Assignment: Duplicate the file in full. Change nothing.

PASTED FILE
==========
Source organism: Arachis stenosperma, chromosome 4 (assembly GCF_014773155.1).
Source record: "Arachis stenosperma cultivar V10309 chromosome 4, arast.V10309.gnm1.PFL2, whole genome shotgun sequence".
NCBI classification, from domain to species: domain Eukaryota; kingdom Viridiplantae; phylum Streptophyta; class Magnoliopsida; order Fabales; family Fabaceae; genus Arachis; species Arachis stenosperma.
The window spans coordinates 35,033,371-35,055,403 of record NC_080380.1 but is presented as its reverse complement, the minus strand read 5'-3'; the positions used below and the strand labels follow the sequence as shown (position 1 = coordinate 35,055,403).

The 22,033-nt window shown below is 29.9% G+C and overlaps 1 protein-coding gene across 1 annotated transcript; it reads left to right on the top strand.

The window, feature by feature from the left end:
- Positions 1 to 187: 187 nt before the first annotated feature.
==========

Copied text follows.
Source organism: Arachis stenosperma, chromosome 4 (assembly GCF_014773155.1).
Source record: "Arachis stenosperma cultivar V10309 chromosome 4, arast.V10309.gnm1.PFL2, whole genome shotgun sequence".
NCBI classification, from domain to species: domain Eukaryota; kingdom Viridiplantae; phylum Streptophyta; class Magnoliopsida; order Fabales; family Fabaceae; genus Arachis; species Arachis stenosperma.
The window spans coordinates 35,033,371-35,055,403 of record NC_080380.1 but is presented as its reverse complement, the minus strand read 5'-3'; the positions used below and the strand labels follow the sequence as shown (position 1 = coordinate 35,055,403).

The 22,033-nt window shown below is 29.9% G+C and overlaps 1 protein-coding gene across 1 annotated transcript; it reads left to right on the top strand.

The window, feature by feature from the left end:
- Positions 1 to 187: 187 nt before the first annotated feature.